Tesla plans to take the last $104.5 million of its federal loans and start repaying them by the end of this year, Bloomberg News reports. It's some much-needed good news for the Obama administration's problematic Advanced Technology Vehicle Manufacturing Loans program, which authorized up to $465 million for the California automaker in June 2009. Last week Tesla announced the Model S sedan, a follow-up to the Roadster, will hit dealerships a month ahead of its original launch date. Tesla will build the Model S at a former Toyota/GM factory in Fremont, Calif., and employ 1,200 to 1,500 employees by year's end, company officials said. The loans, whose rates range from 0.9% to 3.4%, will need to be repaid in the next 10 years, Tesla's chief financial officer told Bloomberg.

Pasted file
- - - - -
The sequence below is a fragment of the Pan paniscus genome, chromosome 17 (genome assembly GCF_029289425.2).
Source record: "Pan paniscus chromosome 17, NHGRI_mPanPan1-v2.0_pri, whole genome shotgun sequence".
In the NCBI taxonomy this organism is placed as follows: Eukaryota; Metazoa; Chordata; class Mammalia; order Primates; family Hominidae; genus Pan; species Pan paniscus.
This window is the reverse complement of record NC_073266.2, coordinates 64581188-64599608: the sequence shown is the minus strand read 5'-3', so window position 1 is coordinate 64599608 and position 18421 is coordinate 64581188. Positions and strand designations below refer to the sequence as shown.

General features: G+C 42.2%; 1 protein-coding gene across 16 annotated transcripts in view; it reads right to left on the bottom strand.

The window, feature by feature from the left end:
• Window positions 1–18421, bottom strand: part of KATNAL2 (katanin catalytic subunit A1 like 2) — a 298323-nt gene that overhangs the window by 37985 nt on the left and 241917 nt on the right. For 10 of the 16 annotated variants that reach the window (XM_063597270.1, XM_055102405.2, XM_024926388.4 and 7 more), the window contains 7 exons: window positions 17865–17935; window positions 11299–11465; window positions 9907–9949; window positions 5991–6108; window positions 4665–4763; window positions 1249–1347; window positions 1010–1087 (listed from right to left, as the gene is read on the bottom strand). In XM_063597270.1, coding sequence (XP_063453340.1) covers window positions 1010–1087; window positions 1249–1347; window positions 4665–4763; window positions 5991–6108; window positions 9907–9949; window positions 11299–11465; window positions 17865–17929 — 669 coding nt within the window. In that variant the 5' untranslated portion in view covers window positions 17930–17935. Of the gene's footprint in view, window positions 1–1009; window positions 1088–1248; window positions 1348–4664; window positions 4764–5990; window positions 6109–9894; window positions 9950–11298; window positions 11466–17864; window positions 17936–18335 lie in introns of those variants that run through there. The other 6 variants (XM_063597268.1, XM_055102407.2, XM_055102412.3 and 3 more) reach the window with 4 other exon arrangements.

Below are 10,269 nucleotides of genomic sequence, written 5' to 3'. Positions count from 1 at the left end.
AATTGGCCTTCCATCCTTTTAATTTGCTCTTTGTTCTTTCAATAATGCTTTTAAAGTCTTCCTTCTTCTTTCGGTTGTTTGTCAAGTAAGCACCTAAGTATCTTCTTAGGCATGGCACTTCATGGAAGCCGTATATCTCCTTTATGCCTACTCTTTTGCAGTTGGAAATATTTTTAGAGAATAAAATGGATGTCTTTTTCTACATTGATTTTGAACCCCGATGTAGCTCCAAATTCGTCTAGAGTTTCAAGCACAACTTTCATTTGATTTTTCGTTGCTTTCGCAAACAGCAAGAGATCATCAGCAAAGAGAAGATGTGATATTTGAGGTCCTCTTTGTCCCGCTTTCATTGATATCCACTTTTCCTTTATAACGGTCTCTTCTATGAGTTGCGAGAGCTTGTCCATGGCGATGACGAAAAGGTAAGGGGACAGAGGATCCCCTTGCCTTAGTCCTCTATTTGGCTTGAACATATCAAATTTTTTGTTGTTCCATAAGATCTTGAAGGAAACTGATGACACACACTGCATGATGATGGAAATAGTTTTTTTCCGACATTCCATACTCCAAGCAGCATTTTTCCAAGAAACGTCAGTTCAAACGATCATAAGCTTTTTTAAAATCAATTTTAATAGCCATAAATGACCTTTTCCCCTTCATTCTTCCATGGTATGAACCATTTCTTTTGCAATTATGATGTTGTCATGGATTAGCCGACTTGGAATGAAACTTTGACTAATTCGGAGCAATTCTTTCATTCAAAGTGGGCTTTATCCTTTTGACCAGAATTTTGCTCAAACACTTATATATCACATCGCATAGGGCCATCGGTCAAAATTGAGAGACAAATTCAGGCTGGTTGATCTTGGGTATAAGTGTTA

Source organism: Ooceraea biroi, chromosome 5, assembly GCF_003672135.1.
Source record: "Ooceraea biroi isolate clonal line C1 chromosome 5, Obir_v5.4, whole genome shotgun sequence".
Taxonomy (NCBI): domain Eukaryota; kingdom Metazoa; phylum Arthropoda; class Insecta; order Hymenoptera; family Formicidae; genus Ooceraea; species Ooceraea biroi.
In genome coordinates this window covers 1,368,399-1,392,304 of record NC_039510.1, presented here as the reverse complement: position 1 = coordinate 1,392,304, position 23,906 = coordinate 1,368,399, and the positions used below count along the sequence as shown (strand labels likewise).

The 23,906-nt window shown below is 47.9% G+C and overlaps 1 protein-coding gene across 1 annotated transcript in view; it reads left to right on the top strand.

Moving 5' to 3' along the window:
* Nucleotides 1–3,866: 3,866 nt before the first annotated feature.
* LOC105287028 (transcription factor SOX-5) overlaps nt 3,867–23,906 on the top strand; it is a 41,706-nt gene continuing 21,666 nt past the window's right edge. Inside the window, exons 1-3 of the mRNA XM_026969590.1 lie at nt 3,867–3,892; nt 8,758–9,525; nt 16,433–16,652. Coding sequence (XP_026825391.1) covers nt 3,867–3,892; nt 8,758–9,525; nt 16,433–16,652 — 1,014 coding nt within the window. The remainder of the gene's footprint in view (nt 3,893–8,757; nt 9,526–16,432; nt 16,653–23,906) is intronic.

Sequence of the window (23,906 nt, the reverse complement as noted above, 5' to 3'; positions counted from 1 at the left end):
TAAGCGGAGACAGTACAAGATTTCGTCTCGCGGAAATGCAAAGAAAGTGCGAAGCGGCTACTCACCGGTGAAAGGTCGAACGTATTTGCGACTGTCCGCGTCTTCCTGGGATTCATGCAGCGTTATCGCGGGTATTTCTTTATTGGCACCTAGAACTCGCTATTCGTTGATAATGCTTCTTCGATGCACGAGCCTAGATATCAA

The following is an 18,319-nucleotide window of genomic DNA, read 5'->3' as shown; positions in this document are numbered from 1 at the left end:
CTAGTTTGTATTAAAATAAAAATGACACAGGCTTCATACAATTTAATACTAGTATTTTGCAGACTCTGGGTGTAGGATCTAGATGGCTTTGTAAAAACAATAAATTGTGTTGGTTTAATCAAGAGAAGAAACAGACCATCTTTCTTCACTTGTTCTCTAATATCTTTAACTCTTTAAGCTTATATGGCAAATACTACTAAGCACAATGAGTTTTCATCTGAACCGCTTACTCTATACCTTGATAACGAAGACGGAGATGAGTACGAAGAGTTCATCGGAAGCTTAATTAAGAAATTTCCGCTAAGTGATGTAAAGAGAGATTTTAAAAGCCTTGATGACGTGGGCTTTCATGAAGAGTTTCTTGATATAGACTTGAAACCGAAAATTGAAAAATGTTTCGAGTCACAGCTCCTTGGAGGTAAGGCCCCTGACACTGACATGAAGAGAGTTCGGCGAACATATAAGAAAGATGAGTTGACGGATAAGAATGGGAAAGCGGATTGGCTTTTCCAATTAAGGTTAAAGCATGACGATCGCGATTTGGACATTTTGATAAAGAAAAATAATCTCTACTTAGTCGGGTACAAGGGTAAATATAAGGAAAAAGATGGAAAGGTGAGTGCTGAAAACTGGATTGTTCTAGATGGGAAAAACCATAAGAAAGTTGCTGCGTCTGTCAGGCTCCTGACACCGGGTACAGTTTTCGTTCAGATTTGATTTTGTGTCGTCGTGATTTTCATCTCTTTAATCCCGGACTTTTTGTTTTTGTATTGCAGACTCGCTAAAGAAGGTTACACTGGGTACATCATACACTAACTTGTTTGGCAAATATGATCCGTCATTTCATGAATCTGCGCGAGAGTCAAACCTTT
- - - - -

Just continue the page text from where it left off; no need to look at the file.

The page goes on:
In other news:
- A government study shows 5% of vehicles in a crash had tire problems — and cars with low tire pressure were more than three times as likely to experience a crash linked to those problems, according to The Detroit News.
- The National Highway Traffic Safety Administration opened an investigation last Thursday on the 2012 Hyundai Elantra after the agency received a complaint of an injury associated with the deployment of a side curtain airbag, Automotive News reports.
- President Barack Obama may be touting the resurgence of Detroit automakers in his re-election bid, but GM CEO Dan Akerson told graduates at Columbia University that the U.S. political system "is broken," The Detroit News says.
- With combined U.S. sales up 15% in the first four months of the year, German luxury brands are on the rise, The Detroit News notes — and Detroit luxury brands are losing ground.